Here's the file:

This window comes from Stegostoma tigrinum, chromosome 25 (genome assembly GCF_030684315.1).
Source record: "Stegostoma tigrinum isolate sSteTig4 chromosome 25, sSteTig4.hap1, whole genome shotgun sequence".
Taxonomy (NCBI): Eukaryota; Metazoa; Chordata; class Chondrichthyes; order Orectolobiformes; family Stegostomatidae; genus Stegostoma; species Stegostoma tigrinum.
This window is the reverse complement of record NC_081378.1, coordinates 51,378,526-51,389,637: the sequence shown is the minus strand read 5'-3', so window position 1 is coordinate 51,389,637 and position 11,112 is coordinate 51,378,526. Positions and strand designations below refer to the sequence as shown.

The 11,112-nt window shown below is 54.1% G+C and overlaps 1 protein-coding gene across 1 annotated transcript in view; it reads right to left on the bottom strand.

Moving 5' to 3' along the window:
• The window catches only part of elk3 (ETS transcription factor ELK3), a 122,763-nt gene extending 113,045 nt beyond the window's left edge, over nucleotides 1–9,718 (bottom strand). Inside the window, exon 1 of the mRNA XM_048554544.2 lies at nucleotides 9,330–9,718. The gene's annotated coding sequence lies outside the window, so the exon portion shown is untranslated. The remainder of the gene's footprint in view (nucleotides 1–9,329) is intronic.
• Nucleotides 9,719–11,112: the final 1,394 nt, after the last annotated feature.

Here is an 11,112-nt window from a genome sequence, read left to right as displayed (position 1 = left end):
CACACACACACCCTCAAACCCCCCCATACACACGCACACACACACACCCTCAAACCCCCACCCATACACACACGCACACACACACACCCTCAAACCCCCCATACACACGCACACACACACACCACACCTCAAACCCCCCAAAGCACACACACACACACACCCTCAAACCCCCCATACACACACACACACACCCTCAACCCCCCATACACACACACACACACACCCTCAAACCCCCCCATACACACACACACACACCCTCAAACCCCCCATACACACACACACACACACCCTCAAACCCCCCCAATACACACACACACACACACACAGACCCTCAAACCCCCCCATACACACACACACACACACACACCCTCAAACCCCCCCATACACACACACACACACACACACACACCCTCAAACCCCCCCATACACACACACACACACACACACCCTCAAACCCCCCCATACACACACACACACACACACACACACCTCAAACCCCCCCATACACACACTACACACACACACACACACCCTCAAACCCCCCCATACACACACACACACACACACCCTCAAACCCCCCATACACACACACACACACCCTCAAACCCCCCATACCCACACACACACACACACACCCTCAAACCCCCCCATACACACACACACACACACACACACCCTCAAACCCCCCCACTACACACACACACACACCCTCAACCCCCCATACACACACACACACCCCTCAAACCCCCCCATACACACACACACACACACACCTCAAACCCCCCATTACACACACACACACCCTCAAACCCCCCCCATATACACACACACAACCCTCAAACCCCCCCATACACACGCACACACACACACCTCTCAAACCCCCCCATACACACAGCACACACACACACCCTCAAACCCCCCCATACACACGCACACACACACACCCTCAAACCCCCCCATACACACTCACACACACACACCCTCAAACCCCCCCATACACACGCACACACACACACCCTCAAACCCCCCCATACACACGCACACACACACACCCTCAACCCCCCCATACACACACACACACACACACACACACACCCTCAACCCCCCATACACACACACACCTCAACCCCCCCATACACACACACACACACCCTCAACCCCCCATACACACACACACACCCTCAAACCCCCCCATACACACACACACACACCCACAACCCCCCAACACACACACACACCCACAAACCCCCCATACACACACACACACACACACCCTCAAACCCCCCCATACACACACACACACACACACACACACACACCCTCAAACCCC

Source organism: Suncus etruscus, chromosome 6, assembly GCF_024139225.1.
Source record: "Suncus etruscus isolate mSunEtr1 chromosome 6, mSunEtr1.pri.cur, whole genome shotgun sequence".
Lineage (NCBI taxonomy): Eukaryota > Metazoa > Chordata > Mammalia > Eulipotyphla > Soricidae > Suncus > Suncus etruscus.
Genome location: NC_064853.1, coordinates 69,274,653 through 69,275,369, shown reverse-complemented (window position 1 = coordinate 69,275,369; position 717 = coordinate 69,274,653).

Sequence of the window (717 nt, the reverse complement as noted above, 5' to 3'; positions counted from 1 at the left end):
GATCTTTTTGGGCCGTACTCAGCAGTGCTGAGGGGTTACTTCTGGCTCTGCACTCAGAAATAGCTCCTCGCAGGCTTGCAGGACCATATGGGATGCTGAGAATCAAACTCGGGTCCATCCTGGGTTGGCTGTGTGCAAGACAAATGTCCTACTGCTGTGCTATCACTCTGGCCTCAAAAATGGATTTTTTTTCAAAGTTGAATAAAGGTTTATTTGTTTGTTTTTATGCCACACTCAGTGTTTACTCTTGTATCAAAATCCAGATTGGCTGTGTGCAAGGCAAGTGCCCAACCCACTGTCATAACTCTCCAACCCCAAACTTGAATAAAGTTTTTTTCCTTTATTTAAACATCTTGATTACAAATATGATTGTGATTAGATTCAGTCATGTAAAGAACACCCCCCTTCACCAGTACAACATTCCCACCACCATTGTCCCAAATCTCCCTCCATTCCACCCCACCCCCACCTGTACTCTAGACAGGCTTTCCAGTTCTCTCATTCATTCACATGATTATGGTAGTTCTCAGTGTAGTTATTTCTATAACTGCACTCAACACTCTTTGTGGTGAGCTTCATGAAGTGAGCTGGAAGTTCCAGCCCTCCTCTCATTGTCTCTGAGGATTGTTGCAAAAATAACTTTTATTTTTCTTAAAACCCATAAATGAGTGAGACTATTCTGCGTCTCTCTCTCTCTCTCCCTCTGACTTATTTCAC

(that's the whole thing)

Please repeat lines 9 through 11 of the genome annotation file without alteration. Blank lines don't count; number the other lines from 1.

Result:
Here is an 11,112-nt window from a genome sequence, read left to right as displayed (position 1 = left end):
CACACACACACCCTCAAACCCCCCCATACACACGCACACACACACACCCTCAAACCCCCACCCATACACACACGCACACACACACACCCTCAAACCCCCCATACACACGCACACACACACACCACACCTCAAACCCCCCAAAGCACACACACACACACACCCTCAAACCCCCCATACACACACACACACACCCTCAACCCCCCATACACACACACACACACACCCTCAAACCCCCCCATACACACACACACACACCCTCAAACCCCCCATACACACACACACACACACCCTCAAACCCCCCCAATACACACACACACACACACACAGACCCTCAAACCCCCCCATACACACACACACACACACACACCCTCAAACCCCCCCATACACACACACACACACACACACACACCCTCAAACCCCCCCATACACACACACACACACACACACCCTCAAACCCCCCCATACACACACACACACACACACACACACCTCAAACCCCCCCATACACACACTACACACACACACACACACCCTCAAACCCCCCCATACACACACACACACACACACCCTCAAACCCCCCATACACACACACACACACCCTCAAACCCCCCATACCCACACACACACACACACACCCTCAAACCCCCCCATACACACACACACACACACACACACCCTCAAACCCCCCCACTACACACACACACACACCCTCAACCCCCCATACACACACACACACCCCTCAAACCCCCCCATACACACACACACACACACACCTCAAACCCCCCATTACACACACACACACCCTCAAACCCCCCCCATATACACACACACAACCCTCAAACCCCCCCATACACACGCACACACACACACCTCTCAAACCCCCCCATACACACAGCACACACACACACCCTCAAACCCCCCCATACACACGCACACACACACACCCTCAAACCCCCCCATACACACTCACACACACACACCCTCAAACCCCCCCATACACACGCACACACACACACCCTCAAACCCCCCCATACACACGCACACACACACACCCTCAACCCCCCCATACACACACACACACACACACACACACACCCTCAACCCCCCATACACACACACACCTCAACCCCCCCATACACACACACACACACCCTCAACCCCCCATACACACACACACACCCTCAAACCCCCCCATACACACACACACACACCCACAACCCCCCAACACACACACACACCCACAAACCCCCCATACACACACACACACACACACCCTCAAACCCCCCCATACACACACACACACACACACACACACACACCCTCAAACCCC

Source organism: Suncus etruscus, chromosome 6, assembly GCF_024139225.1.